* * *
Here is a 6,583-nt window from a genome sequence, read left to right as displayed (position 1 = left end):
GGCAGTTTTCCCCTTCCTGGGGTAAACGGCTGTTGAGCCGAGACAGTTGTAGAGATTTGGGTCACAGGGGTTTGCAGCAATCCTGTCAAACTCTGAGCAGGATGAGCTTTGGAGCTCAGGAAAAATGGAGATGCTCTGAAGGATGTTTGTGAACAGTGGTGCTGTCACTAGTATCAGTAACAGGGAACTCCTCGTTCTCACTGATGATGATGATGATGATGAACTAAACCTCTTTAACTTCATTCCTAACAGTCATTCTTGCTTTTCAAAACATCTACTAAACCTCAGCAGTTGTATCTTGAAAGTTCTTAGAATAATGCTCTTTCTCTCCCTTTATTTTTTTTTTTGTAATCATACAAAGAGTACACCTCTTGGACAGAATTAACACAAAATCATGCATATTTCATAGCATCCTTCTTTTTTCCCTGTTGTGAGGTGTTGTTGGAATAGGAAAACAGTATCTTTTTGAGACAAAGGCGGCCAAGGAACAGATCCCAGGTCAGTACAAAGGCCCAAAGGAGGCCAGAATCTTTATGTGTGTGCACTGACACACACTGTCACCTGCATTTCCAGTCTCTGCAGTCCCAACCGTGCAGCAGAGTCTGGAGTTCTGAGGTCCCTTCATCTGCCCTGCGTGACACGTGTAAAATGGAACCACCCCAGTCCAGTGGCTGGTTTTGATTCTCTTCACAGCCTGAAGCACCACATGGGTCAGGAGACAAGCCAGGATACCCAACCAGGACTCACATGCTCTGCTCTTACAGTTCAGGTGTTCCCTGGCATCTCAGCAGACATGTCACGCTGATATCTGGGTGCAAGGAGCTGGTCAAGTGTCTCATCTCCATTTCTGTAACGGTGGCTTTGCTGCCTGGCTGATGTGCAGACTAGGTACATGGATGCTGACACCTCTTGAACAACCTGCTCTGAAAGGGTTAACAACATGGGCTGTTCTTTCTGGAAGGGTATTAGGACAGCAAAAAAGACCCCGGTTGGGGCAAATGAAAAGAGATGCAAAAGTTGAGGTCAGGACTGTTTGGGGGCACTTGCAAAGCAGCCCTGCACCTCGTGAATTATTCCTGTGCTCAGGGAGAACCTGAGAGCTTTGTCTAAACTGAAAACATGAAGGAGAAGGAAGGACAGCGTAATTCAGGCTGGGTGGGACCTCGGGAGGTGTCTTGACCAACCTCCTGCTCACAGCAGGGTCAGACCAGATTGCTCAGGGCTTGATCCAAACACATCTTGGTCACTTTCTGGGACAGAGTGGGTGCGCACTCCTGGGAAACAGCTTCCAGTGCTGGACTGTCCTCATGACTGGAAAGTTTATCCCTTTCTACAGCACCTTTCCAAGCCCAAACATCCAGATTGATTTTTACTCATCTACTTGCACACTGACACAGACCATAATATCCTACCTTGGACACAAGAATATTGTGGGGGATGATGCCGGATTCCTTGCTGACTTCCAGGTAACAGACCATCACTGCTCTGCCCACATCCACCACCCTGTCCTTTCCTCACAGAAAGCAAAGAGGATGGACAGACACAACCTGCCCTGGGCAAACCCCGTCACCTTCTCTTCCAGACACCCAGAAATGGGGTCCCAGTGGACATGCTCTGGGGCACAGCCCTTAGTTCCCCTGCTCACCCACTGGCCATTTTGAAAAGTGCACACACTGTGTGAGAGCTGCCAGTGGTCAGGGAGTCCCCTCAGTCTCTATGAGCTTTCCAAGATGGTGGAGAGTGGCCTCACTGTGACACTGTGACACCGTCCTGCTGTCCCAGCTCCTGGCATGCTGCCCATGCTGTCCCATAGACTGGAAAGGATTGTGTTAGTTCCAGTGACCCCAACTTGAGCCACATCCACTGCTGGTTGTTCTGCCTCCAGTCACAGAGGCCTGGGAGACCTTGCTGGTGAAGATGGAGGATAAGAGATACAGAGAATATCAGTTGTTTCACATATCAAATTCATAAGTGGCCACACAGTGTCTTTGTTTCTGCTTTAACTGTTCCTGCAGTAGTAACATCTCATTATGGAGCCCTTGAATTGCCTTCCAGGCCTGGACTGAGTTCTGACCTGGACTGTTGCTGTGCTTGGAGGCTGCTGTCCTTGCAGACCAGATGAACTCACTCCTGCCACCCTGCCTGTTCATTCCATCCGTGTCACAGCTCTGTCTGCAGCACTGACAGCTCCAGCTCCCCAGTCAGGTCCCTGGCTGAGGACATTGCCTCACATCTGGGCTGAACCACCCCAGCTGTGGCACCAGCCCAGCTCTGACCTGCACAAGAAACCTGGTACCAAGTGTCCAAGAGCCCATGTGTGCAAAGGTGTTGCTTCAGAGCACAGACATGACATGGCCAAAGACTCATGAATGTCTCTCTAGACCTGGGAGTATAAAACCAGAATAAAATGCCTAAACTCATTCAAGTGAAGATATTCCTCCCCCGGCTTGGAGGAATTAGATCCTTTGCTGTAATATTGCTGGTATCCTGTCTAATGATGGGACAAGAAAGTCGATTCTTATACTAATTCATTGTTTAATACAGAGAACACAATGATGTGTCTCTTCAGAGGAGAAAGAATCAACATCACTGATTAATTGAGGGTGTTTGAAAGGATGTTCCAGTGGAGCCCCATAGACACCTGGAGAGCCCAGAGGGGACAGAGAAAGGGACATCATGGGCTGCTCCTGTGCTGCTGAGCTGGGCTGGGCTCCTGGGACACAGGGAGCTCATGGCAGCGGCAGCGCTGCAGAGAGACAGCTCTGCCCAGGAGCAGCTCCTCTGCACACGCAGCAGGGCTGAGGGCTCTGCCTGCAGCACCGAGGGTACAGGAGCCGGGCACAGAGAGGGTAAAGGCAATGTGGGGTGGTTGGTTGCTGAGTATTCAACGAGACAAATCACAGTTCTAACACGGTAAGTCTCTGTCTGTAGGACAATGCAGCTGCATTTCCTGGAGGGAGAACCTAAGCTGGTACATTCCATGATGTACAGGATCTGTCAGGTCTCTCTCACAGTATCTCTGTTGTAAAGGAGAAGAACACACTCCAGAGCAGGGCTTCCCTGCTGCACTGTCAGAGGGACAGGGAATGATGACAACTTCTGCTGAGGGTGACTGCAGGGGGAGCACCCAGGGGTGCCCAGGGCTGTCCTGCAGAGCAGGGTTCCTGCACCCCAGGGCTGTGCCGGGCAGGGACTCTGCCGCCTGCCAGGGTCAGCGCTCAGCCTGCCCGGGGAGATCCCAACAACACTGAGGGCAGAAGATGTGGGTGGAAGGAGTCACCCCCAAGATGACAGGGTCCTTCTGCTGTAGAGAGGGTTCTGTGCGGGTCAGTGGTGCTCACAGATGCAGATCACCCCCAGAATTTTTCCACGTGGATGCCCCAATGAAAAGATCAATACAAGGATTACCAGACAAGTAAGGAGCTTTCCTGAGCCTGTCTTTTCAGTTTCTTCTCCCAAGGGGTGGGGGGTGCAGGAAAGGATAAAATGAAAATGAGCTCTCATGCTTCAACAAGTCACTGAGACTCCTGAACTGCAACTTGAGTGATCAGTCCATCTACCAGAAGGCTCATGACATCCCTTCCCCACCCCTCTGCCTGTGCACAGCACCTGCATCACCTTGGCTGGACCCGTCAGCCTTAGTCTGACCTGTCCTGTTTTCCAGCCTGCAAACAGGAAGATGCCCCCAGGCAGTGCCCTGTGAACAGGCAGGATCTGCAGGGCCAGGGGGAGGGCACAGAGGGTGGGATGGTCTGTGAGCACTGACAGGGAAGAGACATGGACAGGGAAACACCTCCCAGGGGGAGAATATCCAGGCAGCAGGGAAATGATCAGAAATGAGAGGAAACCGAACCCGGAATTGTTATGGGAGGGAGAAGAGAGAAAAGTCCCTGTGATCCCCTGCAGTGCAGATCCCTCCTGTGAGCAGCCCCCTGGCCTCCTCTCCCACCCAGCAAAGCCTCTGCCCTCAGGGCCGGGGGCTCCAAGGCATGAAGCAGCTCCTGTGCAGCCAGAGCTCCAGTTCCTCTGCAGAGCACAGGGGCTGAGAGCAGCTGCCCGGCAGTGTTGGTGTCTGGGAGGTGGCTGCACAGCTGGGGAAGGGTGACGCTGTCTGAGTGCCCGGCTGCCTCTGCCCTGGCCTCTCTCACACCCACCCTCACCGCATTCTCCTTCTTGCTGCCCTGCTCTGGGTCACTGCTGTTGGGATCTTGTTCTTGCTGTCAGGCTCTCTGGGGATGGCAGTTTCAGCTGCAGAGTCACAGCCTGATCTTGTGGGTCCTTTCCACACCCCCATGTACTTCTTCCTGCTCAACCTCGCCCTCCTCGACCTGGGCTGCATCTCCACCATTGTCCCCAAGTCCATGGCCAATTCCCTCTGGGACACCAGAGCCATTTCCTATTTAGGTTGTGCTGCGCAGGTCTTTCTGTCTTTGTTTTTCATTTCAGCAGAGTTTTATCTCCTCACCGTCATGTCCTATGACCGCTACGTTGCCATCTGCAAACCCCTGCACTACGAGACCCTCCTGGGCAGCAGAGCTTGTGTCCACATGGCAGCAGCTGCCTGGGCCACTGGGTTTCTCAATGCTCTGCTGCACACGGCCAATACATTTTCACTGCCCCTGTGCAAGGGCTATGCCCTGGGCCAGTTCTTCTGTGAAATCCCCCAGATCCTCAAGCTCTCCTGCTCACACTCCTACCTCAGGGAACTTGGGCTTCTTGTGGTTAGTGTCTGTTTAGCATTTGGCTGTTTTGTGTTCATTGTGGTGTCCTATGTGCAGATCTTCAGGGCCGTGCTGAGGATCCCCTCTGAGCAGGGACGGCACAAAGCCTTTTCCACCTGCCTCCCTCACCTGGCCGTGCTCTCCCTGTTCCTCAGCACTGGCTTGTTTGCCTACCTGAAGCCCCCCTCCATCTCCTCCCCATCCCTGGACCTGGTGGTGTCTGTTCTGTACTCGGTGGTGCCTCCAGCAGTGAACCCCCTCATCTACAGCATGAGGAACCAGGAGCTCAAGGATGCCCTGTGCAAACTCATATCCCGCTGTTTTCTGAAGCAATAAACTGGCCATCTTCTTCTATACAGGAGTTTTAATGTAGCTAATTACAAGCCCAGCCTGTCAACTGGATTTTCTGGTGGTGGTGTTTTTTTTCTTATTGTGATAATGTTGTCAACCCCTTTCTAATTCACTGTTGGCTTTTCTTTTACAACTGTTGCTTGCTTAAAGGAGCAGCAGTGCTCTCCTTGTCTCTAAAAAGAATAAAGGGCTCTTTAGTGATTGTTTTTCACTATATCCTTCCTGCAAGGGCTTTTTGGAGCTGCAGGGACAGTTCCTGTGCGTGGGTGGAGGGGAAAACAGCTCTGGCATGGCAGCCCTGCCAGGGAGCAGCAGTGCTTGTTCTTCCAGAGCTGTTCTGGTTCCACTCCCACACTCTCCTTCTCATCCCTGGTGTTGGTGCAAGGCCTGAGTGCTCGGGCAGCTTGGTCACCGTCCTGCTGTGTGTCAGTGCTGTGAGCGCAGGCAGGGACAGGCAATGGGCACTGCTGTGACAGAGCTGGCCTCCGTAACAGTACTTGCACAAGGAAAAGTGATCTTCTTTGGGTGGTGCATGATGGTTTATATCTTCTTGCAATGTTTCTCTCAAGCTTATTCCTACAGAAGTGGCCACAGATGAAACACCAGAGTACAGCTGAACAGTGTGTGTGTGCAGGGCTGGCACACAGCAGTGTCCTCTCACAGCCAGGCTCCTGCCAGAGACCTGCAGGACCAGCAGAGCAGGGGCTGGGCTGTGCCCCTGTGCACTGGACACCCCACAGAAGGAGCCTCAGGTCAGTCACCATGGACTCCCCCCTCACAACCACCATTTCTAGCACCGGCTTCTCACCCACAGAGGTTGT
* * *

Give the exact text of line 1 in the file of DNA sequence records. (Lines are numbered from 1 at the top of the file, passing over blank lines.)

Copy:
Here is a 6,583-nt window from a genome sequence, read left to right as displayed (position 1 = left end):